McLennan County commissioners on Tuesday will get serious about finding a new use for the old downtown jail, possibly as a future court space.

Commissioners will consult with a Pittsburgh architectural firm on the possibilities during their usual 9 a.m. meeting at the courthouse.

The five-story lockup at Fifth Street and Washington Avenue has not held prisoners since 2010, and all of its five floors are decommissioned as of this year, said McLennan County Jail Administrator Maj. Ricky Armstrong.

The county has used the space only occasionally in the last nine years. That will change, said County Judge Scott Felton and Precinct 4 Commissioner Ben Perry in interviews Monday. The county has struck deals to address future needs and to take advantage of a hot downtown real estate market, a process that Felton likened to “musical chairs.”

Representatives with Pennsylvania-based IKM Inc. will visit with commissioners about the jail’s potential. The century-old firm’s projects include repurposing the Allegheny County Jail in Pittsburgh for a new use.

“The goal of this project was to preserve this great historic landmark immersed within downtown Pittsburgh, converting the dark, austere, noisy place of incarceration into a bright, open space appropriate for family courts,” IKM Inc.’s website states in a project synopsis.

Judge Felton said County Engineer Zane Dunnam suggested commissioners give IKM an audience.

Felton said he saw photos of another IKM-inspired jail transformation that reminded him of the McLennan County space. The project he saw had jail cells clustered on two floors, a courtroom at the center, and seating space for jurors and inmate visitors on other levels.

The judge said studies have shown the old jail remains structurally sound, but the court must investigate further potential uses and estimated costs.

“That’s where we’re trying to get to,” said Felton of the meeting with IKM.

The county closed the downtown jail in 2010 after Jack Harwell Detention Center opened at 3010 Marlin Highway, then spent $1.1 million renovating it as jail overflow space that turned out to be unnecessary.

Perry, who serves on a county advisory committee considering space needs, said he remains open-minded about how the jail should evolve.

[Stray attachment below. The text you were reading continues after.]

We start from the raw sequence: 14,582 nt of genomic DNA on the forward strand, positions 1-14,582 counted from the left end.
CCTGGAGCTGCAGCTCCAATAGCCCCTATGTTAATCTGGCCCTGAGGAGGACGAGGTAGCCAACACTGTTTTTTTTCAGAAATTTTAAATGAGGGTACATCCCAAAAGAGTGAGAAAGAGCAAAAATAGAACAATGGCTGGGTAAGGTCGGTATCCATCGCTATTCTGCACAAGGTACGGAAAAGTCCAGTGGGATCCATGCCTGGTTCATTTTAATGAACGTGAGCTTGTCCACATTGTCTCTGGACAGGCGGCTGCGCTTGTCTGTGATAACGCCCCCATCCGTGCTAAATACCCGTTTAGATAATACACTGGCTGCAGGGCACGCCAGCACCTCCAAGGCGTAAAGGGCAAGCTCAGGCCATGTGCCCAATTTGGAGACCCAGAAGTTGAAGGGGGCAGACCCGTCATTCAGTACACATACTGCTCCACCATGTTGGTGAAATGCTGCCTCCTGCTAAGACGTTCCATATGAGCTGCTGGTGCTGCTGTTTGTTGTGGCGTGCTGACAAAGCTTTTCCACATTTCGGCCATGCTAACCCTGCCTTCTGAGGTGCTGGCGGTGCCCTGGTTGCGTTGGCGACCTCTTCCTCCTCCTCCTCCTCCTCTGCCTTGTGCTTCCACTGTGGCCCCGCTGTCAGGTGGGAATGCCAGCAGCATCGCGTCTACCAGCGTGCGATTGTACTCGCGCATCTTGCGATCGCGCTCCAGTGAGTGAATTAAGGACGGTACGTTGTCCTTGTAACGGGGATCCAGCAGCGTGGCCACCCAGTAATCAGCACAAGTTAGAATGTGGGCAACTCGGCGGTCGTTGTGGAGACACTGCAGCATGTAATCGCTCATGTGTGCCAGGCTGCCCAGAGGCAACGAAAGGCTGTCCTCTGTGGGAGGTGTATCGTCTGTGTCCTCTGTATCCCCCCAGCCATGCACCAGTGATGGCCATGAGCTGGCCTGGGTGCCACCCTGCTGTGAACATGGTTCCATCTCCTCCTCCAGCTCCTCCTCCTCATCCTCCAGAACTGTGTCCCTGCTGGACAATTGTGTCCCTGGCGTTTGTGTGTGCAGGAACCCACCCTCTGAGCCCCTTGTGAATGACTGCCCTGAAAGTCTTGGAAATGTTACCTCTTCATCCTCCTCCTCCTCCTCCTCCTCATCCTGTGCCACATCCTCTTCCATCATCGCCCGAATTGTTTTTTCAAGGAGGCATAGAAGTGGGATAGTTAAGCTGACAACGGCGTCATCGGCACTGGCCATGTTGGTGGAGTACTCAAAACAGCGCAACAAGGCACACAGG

“I do think that space needs to be taken into consideration before we move any department into another building, before we expand our footprint downtown,” Perry said. “I think that would be a wise thing to do. The courthouse is crowded as it is right now, and there is talk we will need another court in the not-too-distant future. The courts we have right now are getting busier. That space might make a fine criminal justice center, but how that would look, it’s hard to say.”

Perry said turning the space into parking has crossed a few minds.

“But it was not designed to handle that kind of weight,” he said. “Gutting it out to create a parking garage could become quite expensive.”

Felton, meanwhile, said parking near the courthouse poses little, if any, problem except on those days when potential jurors report for duty.

Perry said he believes commissioners will place emphasis on choosing a new use for the jail that does not increase vehicular traffic downtown.

“If it becomes office space or courts, those people are already here,” he said.

Felton, meanwhile, added document storage to the list of potential uses.

Commissioners in March 2017 agreed to pay The Wallace Group about $103,000 to study the best use of all vacant building space, specifically focusing on the courthouse annex, the downtown jail and the maintenance and purchasing building.

For a time after its closing, the old jail was used to hold defendants before and after they appeared in court, said county officials.

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